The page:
Thanks Mike! In fairness the USA Today article *was* about a different study. But what really killed me about the ‘not for real friends’ part was that my work (and others’) shows that people maintain lots of CLOSE STRONG ties through social network sites in addition to all those weak ties. That quote was right there in the same press release.

Dave (profile) says:

Facebook "friends"

Whether it’s on Facebook or in the real world, folks should be sure they understand the difference between “friends” and acquantances. After a lifetime of relationships, if you end up with 3 real friends, or even just one, you are wealthy indeed. People you know who are “friendly” are not necessarily friends. Be careful who you trust as a friend.

Steven Milner (user link) says:

Interest comments and article

Social networking is great way to keep uptodate with what friends and family are doing around the world. Social networking has enabled people to communicate easier than ever with information, pictures and videos, different to life just 10 years ago. Social network increase friendships.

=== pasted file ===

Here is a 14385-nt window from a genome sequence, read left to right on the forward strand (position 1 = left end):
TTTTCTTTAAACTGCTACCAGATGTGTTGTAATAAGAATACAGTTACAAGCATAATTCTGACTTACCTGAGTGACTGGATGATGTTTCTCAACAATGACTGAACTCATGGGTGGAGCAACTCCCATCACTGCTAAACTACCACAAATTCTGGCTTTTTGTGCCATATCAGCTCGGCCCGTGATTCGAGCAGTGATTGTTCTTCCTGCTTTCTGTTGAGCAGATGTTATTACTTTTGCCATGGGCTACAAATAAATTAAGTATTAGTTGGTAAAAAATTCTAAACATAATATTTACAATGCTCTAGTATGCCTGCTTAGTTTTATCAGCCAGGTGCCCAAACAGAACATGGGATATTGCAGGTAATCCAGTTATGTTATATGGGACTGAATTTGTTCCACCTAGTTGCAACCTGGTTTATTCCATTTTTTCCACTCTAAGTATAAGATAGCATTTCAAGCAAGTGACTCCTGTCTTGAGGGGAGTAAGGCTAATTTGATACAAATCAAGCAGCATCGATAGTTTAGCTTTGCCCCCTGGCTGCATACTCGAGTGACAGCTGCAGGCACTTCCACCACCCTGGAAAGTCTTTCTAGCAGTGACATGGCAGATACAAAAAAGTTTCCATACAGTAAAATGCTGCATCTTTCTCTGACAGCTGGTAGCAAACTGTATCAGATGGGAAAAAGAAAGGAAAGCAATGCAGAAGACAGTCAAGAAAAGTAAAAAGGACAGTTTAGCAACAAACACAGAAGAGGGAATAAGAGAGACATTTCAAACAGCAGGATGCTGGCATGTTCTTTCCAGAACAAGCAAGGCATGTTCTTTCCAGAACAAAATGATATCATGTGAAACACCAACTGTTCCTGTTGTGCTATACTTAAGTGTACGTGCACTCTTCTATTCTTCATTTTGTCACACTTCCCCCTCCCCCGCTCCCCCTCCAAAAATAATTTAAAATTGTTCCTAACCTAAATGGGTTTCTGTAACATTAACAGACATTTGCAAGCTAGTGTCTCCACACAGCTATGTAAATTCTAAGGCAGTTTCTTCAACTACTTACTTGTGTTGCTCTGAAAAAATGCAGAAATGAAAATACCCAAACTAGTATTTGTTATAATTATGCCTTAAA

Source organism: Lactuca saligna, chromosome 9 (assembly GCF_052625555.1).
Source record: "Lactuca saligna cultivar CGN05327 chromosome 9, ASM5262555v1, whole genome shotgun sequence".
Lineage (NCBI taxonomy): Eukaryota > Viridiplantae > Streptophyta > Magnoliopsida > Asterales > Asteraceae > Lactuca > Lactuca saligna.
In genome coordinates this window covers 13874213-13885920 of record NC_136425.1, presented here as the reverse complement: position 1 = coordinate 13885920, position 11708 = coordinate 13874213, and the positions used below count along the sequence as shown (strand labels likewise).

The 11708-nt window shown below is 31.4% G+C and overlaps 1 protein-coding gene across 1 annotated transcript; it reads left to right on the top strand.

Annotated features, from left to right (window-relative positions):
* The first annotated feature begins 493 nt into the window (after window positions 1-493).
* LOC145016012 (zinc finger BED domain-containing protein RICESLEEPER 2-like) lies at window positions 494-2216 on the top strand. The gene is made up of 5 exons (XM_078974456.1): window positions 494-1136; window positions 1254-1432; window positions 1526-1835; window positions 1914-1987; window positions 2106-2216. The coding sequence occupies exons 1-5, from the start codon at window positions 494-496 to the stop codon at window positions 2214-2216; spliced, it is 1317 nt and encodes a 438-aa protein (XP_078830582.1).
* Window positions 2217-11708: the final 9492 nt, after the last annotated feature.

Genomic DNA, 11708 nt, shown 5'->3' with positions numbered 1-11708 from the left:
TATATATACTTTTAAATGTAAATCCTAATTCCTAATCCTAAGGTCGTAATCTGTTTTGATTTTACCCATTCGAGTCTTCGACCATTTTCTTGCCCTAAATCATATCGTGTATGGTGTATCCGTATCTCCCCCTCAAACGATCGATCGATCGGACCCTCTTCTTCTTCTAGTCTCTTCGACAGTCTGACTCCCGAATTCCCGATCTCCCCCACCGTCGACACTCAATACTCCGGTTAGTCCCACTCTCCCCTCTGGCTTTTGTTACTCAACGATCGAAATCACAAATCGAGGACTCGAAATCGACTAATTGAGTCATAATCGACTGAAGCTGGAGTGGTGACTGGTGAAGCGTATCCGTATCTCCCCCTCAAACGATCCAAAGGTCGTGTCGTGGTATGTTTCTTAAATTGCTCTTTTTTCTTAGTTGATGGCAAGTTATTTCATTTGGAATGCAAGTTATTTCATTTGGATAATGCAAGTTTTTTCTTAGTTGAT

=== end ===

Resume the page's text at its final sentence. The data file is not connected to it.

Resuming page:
steven milner
Enjoy life with your friends – Social network

Julia says:

(Anti) Social Networking

Oh dear. I recently made the mistake of joining Twitter – at the behest of a leader in my industry and a connection on a professional networking site – and I don’t know how to make it go away. This Twitter thing. Text messages all the time.

Peter’s comment gets to the primary benefit of social networking sites. When you can’t reach out and touch someone … virtual reality suffices. Does anyone remember “chat rooms?” Those seem paleolithic now.

When people ask me feverishly (because they drank too much of the Zuckerberg Kool-Aid) “Are you on Facebook?.” Well, no. Why not? A few little things like:

1) Terms of Service. Has anyone read them? Absolutely Draconian with respect to one’s intellectual property rights.

2) Knowing someone’s relationship status will not benefit me professionally. I’m on a professional networking site – which has really paid off – and I don’t have to look at photos of a “friend’s” kid’s birthday party.

3) When I want to communicate with my friends, I call, email, make reservations or write a letter.

From an anthro/socio perspective, any prospective man I date should be out spearing the proverbial mastadon, not some friend-collecting narcissist picking out Facebook wall hangings.

I may sound really opposed to social networking sites. I’m not. They just are not for me. I have a lot of friends who use and enjoy Facebook in moderation.